Newspaper Page Text
The handsome loving cup which
the Bemidji High School and Be
inidjt "Chiefs" football teams con
test tor Saturday is on exhibition at
Scott Stewart's store. It is causing
quite a lot of attention and admira
tion and is a prize well to be proud
T. H. McCann, formerly manager
of the Georgetown University foot
ball team, is coaching the "Chiefs"
and expects to turn out a winning
team. The "Chiefs" intend to play
the strong independent Grand
Rapids, Park Rapids, Duluth and
Grand Forks teams, and the schedule
when completed will be strong.
The following is the line-up of
the team for Saturday-
\V. Markman c, Ed. Hillaby,
guard, Joe Markham and Hud Fisk,
FUEL FAMINE POSSIBLE
OVER IN NORTH DAKOTA
Inability to Get Sufficient Cars to
There is plenty of wood in north
ern Minnesota, but if sufficient cars
are not provided to haul the wood
to the western prairies the situation
over there will not be relieved to
any great extent this winter over
what it was last season.
Crookston Journal: This even
ing some 60 Elks of the Fargo lodge
will leave in a special over the N. P.
for Jamestown where they will par
ticipate in the initiation of 25 new
members into the Jamestown lodge
Saturday morning in company with
the Tamestown Elks a special will
leave for Leeds where the Garnd
Forks contingent will be joined and
the party will proceed to Minot,
where the new lodge will be insti
tuted in the evening.
Prof. Elliot A. Boyl to Lecture.
The first lecture of the five en
tertainments to be given by the
d- t&M AU**4iM^lli^iik\%*&>
"WARM" FOOTBAL GAM E
IS PROMISED TOMORRO W
The New Bemidji "Chiefs" and the High School Elevens
Will Play at the Fair Grounds.-Game Will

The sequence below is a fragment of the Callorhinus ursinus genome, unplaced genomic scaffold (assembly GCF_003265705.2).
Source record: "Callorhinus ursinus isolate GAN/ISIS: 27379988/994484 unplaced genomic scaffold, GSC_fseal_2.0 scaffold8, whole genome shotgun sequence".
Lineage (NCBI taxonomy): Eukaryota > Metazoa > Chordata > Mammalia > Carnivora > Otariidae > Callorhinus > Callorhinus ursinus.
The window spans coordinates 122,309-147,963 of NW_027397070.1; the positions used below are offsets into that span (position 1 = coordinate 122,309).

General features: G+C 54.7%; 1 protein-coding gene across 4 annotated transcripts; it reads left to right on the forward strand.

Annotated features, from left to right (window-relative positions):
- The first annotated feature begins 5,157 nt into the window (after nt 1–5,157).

Be Galled at 2:30 p. m.
Wood Will Be the
Grand Forks Herald Prospects
for a wood famine in North Dakota
are excellent, according to L. B.
Gibbs, wholesale coal and wood
dealer, of this city, who has re
ceived communications from dealers
\\i toTrna the nuithem UttK -f +u.
state, saying that they have abso
lutley no wood on hand and there is
a heavy demand for the same. While
many of the country dealers put in
a supply of coal they have neglected
to order wood early.
The result is a rather serious situ
ation, with winter not far distant.
Wholesalers have found it impossi
ble to get wood. Orders placed
over two weeks ago have not been
filled, and there is no prospect of
them being filled at a*n early date.
In a letter to Mr. Gibbs, H. E.
Still, assistant general freight agent
of the Northern Pacific railway, says
in regard to the prospects of secur
ing equipment for wood loading:
"The prospects are very dubious
at this writing. We cannot secure
sufficient amount of equipment to
take care of our loading of mer
chandise and other freight of this
nature at terminals and our houses
have recently been compelled to
shut down and refuse to accept
freight in several instances. Our
requirements for grain loading are
very pressing. We have a great
many elevators that are full of grain
that are compelled to turn it away
when firms present it.
"it is our intention to divide oui
equipment as equally as possible
between the loaders, and in this
division the wood dealer will re
ceive his share. I can frankly say,
however, that 'his share' is going to
be extremely slim for the present."
ttCT ^W^ rfg*-
tackles Fred Smith and Scott
Stewart, ends Southworth, quarter
Getchell and Collins, half-backs
The high school team will line up
the same as they did for last Satur
day's game, hich is asf ollows:
Bennerman c, Kreatz lg, Roberts
It, Hendrum le, Boyer rg, Lvcan rt,